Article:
Friday

24th Nov 2017

Hungarian PM to EU: 'We won't be a colony'

  • Hungary's Viktor Orban - on frequent collision course with Brussels (Photo: europeanpeoplesparty)

Hungarian Prime Minister Viktor Orban on Thursday (15 March) accused the EU of colonialism and meddling in his country's domestic affairs.

His words come after Budapest was hit with a €500 million EU funds freeze for its continued budget deficit and with legal action over constitutional changes limiting the independence of media, judges and the central bank.

Thank you for reading EUobserver!

Subscribe now for a 30 day free trial.

  1. €150 per year
  2. or €15 per month
  3. Cancel anytime

EUobserver is an independent, not-for-profit news organization that publishes daily news reports, analysis, and investigations from Brussels and the EU member states. We are an indispensable news source for anyone who wants to know what is going on in the EU.

We are mainly funded by advertising and subscription revenues. As advertising revenues are falling fast, we depend on subscription revenues to support our journalism.

For group, corporate or student subscriptions, please contact us. See also our full Terms of Use.

If you already have an account click here to login.

"We will not be a colony. Hungarians won't live according to the commands of foreign powers, they won't give up their independence or their freedom," Orban told over 100,000 people gathered outside the parliament in Budapest on the anniversary of the country's 1848 revolution against Hapsburg rule.

"As a European nation we demand equal treatment. We will not be second class European citizens. Our rightful demand is to have the same standards apply to us, which apply to other countries," he said.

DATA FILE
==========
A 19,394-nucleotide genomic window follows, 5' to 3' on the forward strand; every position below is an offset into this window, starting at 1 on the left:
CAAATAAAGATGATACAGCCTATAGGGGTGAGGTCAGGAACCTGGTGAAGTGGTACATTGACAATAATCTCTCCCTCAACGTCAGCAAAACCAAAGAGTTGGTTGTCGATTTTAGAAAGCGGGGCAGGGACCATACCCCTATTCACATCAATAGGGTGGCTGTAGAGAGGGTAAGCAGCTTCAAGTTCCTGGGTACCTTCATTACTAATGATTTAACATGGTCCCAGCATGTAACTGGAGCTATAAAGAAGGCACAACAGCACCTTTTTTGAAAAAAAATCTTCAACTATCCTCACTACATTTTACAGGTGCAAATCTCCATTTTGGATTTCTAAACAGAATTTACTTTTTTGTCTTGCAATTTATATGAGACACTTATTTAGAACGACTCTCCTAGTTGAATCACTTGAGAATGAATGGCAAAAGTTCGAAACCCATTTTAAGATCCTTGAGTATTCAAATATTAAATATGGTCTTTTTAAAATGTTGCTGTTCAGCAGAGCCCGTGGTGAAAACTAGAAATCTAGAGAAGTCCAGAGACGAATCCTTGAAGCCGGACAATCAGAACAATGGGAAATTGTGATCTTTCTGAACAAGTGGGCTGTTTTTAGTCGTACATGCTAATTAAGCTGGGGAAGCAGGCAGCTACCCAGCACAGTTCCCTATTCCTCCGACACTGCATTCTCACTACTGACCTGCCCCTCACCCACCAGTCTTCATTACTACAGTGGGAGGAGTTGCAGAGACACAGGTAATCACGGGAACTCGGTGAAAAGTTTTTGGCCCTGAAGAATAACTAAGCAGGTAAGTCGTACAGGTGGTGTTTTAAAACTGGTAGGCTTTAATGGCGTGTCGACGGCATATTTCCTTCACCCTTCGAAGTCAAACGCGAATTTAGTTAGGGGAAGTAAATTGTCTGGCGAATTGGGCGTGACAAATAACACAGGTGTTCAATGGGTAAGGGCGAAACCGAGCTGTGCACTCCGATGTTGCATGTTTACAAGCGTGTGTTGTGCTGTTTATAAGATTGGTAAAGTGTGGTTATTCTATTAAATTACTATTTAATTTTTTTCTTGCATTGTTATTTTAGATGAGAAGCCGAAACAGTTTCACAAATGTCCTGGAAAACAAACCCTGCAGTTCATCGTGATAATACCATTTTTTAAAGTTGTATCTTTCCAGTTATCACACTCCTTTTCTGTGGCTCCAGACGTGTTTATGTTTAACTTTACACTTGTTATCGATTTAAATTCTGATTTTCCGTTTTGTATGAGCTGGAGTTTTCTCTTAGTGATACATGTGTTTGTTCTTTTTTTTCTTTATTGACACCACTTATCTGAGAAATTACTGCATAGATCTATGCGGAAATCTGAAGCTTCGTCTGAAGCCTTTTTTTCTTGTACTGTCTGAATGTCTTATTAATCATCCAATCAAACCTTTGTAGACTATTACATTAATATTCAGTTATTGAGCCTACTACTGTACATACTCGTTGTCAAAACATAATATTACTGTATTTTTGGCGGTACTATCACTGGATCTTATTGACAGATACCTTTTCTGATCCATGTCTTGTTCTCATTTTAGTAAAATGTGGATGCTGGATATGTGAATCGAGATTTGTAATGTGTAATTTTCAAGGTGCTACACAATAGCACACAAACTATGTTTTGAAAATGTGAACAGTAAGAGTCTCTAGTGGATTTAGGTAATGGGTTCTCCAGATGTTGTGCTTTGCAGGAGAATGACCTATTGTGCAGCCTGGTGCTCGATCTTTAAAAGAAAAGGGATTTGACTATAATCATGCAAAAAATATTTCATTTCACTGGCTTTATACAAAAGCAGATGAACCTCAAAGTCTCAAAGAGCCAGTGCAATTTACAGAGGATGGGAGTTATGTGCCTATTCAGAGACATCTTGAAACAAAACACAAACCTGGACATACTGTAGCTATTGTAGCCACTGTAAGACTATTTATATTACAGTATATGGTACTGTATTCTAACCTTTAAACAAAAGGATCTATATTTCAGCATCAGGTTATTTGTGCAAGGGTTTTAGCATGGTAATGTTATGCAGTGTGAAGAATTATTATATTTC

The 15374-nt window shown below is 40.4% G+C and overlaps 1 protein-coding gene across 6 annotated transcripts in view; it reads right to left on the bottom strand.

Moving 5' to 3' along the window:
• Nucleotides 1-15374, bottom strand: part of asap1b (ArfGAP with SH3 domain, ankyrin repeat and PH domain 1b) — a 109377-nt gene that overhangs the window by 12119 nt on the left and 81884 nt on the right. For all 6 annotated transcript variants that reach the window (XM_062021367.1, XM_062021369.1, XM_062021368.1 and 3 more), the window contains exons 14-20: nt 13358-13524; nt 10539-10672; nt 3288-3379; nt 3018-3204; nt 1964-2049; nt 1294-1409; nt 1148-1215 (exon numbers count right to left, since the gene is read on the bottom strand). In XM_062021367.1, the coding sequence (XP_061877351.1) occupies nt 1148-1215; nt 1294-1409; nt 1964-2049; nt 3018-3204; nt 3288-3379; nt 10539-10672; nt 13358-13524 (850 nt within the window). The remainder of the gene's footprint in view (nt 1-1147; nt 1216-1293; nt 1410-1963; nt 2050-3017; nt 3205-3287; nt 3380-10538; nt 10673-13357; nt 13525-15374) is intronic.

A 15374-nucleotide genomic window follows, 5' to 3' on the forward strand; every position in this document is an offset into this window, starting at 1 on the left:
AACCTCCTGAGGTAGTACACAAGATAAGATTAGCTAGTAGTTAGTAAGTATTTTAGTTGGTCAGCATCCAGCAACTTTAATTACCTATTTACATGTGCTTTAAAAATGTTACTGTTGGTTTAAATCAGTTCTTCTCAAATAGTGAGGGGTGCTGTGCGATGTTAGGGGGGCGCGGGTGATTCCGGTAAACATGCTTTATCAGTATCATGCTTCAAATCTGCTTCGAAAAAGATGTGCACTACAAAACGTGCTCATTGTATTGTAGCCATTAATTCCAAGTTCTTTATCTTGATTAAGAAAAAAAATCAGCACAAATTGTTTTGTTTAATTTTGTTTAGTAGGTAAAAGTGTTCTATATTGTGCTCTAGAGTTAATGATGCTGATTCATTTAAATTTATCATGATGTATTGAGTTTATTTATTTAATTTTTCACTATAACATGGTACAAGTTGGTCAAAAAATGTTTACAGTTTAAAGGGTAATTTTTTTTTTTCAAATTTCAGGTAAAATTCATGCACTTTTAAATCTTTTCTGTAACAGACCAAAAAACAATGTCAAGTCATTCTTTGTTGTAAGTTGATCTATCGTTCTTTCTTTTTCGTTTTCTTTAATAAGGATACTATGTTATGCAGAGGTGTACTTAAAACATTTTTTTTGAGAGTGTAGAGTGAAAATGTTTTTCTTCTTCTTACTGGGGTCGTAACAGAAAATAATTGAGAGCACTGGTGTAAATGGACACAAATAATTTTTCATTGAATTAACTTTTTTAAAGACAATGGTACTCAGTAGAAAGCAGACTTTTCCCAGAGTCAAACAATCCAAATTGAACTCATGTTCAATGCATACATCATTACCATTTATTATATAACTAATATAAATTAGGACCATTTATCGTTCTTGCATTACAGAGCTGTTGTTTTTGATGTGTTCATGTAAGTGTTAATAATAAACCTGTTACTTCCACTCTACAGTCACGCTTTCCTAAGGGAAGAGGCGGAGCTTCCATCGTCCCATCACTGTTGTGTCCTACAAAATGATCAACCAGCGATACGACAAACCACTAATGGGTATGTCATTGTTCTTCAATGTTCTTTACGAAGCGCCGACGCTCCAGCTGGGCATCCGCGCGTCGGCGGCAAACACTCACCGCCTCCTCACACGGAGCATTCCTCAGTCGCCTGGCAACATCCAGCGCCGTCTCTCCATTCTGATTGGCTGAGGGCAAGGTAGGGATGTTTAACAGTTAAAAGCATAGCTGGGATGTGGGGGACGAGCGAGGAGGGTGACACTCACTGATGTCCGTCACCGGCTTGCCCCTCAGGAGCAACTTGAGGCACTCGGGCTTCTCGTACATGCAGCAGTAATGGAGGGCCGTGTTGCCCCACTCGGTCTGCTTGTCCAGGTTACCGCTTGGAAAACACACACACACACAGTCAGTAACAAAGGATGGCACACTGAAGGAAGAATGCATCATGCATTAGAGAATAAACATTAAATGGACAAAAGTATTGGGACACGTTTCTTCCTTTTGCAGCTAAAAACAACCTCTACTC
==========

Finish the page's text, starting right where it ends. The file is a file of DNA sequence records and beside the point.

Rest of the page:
These words reflect a sense that Brussels is keener to apply its new tough budget rules to smaller countries, than it is to larger ones. Earlier this week, a budget concession was granted to Spain while Hungary was sanctioned.

Orban's centre-right party (Fidesz) enjoys a super-majority in the parliament after a landslide win in the 2010 elections. The political dominance has allowed him to pass sweeping constitutional changes - changes that the European Parliament and democracy watchdogs have since deemed anti-democratic.

An anti-Communist himself, Orban compared EU meddling with Soviet rule: "We are more than familiar with the character of unsolicited comradely assistance, even if it comes wearing a finely tailored suit and not a uniform with shoulder patches."

In his view, "European bureaucrats" look at Budapest with distrust because the government chose "new ways" of tackling public debt and has not shied away from proclaiming the supremacy of nation states.

"If we don’t act in time, in the end, the whole of Europe can become a colony of the modern financial system," he said, vowing to 'protect' the Hungarian constitution by any means.